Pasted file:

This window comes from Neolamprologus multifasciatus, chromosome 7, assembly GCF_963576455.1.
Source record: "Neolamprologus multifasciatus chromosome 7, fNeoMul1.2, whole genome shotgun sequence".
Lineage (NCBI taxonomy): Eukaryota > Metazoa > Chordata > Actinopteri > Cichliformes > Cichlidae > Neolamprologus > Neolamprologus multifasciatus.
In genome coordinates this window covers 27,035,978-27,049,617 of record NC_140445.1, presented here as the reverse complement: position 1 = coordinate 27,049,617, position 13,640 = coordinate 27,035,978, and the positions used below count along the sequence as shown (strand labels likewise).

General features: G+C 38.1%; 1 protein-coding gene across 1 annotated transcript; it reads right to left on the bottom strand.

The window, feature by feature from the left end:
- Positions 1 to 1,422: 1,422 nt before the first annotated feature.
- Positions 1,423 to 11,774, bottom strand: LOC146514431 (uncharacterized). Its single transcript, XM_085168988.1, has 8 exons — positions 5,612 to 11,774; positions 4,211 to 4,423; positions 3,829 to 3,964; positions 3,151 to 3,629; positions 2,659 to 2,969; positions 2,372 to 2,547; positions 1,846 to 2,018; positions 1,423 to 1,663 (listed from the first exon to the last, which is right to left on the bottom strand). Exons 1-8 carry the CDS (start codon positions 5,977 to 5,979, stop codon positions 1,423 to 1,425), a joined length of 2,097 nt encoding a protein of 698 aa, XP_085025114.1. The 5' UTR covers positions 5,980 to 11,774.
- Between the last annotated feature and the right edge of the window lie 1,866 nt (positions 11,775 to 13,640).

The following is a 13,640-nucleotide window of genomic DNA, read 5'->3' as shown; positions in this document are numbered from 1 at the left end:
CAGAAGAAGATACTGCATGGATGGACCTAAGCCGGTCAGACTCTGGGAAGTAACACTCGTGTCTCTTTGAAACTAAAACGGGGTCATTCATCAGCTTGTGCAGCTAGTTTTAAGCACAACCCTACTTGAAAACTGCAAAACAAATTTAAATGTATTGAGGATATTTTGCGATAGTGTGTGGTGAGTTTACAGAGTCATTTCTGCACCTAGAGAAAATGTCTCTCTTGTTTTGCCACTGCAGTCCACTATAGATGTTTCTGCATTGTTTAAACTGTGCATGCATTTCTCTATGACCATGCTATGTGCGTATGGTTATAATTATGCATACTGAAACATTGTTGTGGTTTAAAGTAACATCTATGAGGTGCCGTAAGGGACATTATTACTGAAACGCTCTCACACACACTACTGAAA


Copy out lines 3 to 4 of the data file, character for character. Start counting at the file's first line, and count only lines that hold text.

Lineage (NCBI taxonomy): Eukaryota > Metazoa > Chordata > Actinopteri > Cichliformes > Cichlidae > Neolamprologus > Neolamprologus multifasciatus.
In genome coordinates this window covers 27,035,978-27,049,617 of record NC_140445.1, presented here as the reverse complement: position 1 = coordinate 27,049,617, position 13,640 = coordinate 27,035,978, and the positions used below count along the sequence as shown (strand labels likewise).